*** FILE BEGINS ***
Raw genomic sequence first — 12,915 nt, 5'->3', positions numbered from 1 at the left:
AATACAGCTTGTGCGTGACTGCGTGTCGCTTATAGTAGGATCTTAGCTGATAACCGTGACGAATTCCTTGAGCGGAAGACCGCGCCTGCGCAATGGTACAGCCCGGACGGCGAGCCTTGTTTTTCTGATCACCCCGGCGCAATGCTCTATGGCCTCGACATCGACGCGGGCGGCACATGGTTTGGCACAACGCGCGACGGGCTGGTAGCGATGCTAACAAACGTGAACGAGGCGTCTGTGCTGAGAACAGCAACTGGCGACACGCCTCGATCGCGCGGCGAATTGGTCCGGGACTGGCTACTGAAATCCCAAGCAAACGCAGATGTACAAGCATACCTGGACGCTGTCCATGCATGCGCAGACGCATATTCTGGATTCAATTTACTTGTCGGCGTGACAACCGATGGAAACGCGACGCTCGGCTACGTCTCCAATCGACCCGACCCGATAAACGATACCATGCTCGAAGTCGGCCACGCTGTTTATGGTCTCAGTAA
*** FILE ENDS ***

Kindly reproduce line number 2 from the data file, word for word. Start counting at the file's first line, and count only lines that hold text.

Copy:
AATACAGCTTGTGCGTGACTGCGTGTCGCTTATAGTAGGATCTTAGCTGATAACCGTGACGAATTCCTTGAGCGGAAGACCGCGCCTGCGCAATGGTACAGCCCGGACGGCGAGCCTTGTTTTTCTGATCACCCCGGCGCAATGCTCTATGGCCTCGACATCGACGCGGGCGGCACATGGTTTGGCACAACGCGCGACGGGCTGGTAGCGATGCTAACAAACGTGAACGAGGCGTCTGTGCTGAGAACAGCAACTGGCGACACGCCTCGATCGCGCGGCGAATTGGTCCGGGACTGGCTACTGAAATCCCAAGCAAACGCAGATGTACAAGCATACCTGGACGCTGTCCATGCATGCGCAGACGCATATTCTGGATTCAATTTACTTGTCGGCGTGACAACCGATGGAAACGCGACGCTCGGCTACGTCTCCAATCGACCCGACCCGATAAACGATACCATGCTCGAAGTCGGCCACGCTGTTTATGGTCTCAGTAA